How much

On average, both the atmosphere and the ocean transport heat poleward, and this transport is illustrated in figure 5.3. The total transport of the atmosphere plus the ocean may be determined fairly directly from satellite measurements. Over the whole planet, there is a balance between the incoming solar radiation and outgoing longwave radiation, and if there were no heat transport, the incoming solar radiation would equal the outgoing infrared radiation at each latitude—a state of pure radiative balance. In fact, at low latitudes there is an excess of incoming solar radiation, whereas at high latitudes there is an excess of outgoing infrared radiation, meaning that at low (high) latitudes Earth is colder (warmer) than it would be if it were in pure radiative balance. The imbalance arises because heat is transported poleward by the motion of the atmosphere and ocean, and if we measure the imbalance at each latitude, then we obtain the total heat transport by the atmosphere and ocean. Perhaps needless to say, this measurement is easier said than done, but the advent of modern satellites that make separate measurements of solar and infrared radiation makes it possible. The most accurate estimates come from the period of the Earth Radiation Budget Experiment, in particular over the period 1985-1989, when intense observations were made, but data continue to be gathered.

The transport in Earth's atmosphere may be calculated directly because we are constantly taking measurements of the air temperature and its flow for weather forecasts. One way to then determine the total heat transport by the atmosphere at a given latitude is to sum up the product of the temperature and meridional velocity over all longitudes and over the entire depth of the atmosphere. Given the heat transport by both the atmosphere and by the atmosphere-ocean system, the heat transport by the ocean follows by simple subtraction, and this transport is shown in the dashed line in figure 5.3a. It is also possible to calculate the ocean transport directly, using in situ ocean measurements; the advantage is that one may be able to elucidate the individual mechanisms of ocean heat transport rather than just the overall effect. Such direct measurements tend to be less accurate than the residual method because of the sparsity of measurements in the ocean, but the two methods are broadly consistent.

Let's first look at the total heat transport. Evidently in mid- and high latitudes the atmospheric transport is two to three times that of the ocean, whereas in low latitudes the two are comparable, with the ocean exceeding that of the atmosphere at very low latitudes. The atmospheric heat transport, which we won't consider in any detail, takes place via two main mechanisms: In low latitudes, the transport occurs via the zonally symmetric Hadley cell, which takes warm air poleward and cooler air equa-torward. In midlatitudes, the heat transport in the atmosphere occurs through the familiar weather systems,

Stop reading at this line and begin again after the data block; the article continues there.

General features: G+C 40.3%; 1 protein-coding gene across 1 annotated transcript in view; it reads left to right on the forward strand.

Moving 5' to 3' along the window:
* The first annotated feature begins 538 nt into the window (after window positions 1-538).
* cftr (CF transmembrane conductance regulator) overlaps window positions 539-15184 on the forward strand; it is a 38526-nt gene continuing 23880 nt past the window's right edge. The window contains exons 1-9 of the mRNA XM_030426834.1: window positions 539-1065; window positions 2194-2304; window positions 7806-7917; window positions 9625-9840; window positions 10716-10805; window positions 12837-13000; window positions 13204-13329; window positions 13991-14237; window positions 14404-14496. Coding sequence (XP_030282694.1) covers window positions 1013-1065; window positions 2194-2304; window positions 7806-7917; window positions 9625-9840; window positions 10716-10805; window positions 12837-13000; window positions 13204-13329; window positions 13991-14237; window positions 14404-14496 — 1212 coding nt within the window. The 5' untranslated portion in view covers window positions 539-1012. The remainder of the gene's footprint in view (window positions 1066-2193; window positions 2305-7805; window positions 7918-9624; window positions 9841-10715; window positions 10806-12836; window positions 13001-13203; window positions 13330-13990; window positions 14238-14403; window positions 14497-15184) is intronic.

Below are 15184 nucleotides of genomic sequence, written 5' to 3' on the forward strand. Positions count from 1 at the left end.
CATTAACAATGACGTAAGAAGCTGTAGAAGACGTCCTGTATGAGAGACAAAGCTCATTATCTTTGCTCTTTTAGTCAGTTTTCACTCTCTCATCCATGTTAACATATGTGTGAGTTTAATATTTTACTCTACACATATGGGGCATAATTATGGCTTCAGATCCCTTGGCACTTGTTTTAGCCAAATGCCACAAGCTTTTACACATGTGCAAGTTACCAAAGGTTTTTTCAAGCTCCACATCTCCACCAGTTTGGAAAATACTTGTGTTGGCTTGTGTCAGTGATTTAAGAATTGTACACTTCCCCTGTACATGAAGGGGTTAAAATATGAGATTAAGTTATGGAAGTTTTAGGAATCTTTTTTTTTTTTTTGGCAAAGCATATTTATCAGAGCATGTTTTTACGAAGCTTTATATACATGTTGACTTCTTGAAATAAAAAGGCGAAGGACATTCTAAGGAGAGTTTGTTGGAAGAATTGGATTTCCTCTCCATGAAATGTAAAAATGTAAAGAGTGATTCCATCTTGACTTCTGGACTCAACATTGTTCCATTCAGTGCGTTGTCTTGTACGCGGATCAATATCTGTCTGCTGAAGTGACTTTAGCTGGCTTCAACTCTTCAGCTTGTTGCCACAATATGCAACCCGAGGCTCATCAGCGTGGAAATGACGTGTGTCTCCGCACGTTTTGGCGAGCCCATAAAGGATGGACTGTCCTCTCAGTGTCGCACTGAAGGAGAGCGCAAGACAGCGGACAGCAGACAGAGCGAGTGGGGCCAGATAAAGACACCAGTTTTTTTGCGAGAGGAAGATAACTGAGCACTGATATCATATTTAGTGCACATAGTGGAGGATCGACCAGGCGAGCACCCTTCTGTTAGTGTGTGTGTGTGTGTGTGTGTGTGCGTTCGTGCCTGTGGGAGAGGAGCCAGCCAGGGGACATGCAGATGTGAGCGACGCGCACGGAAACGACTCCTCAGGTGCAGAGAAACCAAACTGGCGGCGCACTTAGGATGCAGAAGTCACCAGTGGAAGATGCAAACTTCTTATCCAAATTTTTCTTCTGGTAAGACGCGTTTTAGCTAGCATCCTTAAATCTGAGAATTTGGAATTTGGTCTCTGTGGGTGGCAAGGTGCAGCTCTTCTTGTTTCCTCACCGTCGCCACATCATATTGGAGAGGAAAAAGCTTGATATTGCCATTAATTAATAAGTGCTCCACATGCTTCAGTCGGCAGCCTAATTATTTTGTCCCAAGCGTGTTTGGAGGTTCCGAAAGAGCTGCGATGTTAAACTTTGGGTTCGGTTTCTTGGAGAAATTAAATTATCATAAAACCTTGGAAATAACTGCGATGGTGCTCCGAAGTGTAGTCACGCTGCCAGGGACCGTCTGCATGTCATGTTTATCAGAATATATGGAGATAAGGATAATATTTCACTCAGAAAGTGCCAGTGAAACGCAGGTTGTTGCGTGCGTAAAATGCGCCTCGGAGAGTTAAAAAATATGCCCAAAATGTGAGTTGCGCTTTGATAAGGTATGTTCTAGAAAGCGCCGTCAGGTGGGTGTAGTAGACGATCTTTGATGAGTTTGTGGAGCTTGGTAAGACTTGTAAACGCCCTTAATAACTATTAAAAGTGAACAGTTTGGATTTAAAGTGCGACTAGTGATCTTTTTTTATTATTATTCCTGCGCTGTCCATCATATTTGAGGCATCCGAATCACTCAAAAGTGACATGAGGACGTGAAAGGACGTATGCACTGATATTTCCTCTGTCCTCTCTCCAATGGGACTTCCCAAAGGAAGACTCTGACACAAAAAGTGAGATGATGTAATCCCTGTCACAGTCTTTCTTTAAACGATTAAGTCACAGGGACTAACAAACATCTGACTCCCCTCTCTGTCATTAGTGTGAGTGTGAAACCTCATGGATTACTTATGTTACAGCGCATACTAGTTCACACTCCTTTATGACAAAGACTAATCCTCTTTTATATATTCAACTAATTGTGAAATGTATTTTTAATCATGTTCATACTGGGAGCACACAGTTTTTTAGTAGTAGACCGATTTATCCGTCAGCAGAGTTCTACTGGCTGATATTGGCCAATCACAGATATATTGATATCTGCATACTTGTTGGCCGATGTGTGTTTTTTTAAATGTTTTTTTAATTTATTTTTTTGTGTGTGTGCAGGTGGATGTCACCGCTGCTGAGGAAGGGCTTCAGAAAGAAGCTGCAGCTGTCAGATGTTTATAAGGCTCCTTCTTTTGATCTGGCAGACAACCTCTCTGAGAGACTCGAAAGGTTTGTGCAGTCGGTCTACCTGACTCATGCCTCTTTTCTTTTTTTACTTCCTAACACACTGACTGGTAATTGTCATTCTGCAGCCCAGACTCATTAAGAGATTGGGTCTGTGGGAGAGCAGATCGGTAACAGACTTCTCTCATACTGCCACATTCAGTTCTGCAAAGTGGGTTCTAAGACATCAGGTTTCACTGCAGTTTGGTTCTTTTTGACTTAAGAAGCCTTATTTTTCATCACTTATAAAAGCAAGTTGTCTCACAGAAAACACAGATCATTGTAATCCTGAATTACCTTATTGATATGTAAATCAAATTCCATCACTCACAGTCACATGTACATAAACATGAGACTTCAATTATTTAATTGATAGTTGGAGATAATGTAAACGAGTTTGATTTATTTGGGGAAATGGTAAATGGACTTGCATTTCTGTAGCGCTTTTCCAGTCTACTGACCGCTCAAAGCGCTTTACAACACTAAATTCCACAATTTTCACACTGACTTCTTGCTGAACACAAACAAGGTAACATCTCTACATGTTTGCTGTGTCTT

Latitude

Latitude

Figure 5.3. Upper panel: Heat transport in the total atmosphere-ocean system (solid line), in the ocean (dashed line), and in the atmosphere (dotted line). Lower panel: Oceanic heat transport, subdivided into the various basins. Source: Trenberth and Caron, 2004.

Latitude

Figure 5.3. Upper panel: Heat transport in the total atmosphere-ocean system (solid line), in the ocean (dashed line), and in the atmosphere (dotted line). Lower panel: Oceanic heat transport, subdivided into the various basins. Source: Trenberth and Caron, 2004.

which are continually stirring the atmosphere and bringing warm air with low-l atitude origins poleward and cool, high-latitude air equatorward.

As for the ocean overall, and as we might expect, it transports heat poleward in both hemispheres. The transport is associated with a release of heat into the atmosphere at high latitudes, whereas the ocean is being heated by the atmosphere at low latitudes. Measurements show that the release of heat occurs in two primary locations: at the poleward end of western boundary currents, notably in the western Atlantic and western Pacific oceans at about 40° north and south, and at very high latitudes, in particular in the North Atlantic around Greenland. Another notable feature about the ocean transport is that the poleward transport is much larger in the Northern Hemisphere than in the Southern. In fact, if we look at the contributions from the individual basins in the right-hand panel of figure 5.3, we see that the heat transport is northward (that is, toward the equator) in the South Atlantic! Such a transport is quite remarkable, for it implies that the ocean is not being thermally driven by the meridional temperature gradient alone (which would transport heat from hot places to cold places). What could be the driving force? If we recall our discussion of the oceanic meridional circulation in the previous chapter, we won't be too surprised to discover that it is the wind, but not the wind-driven gyres. Let's look at the mechanisms of ocean heat transport in a bit more detail and try to sort this out.

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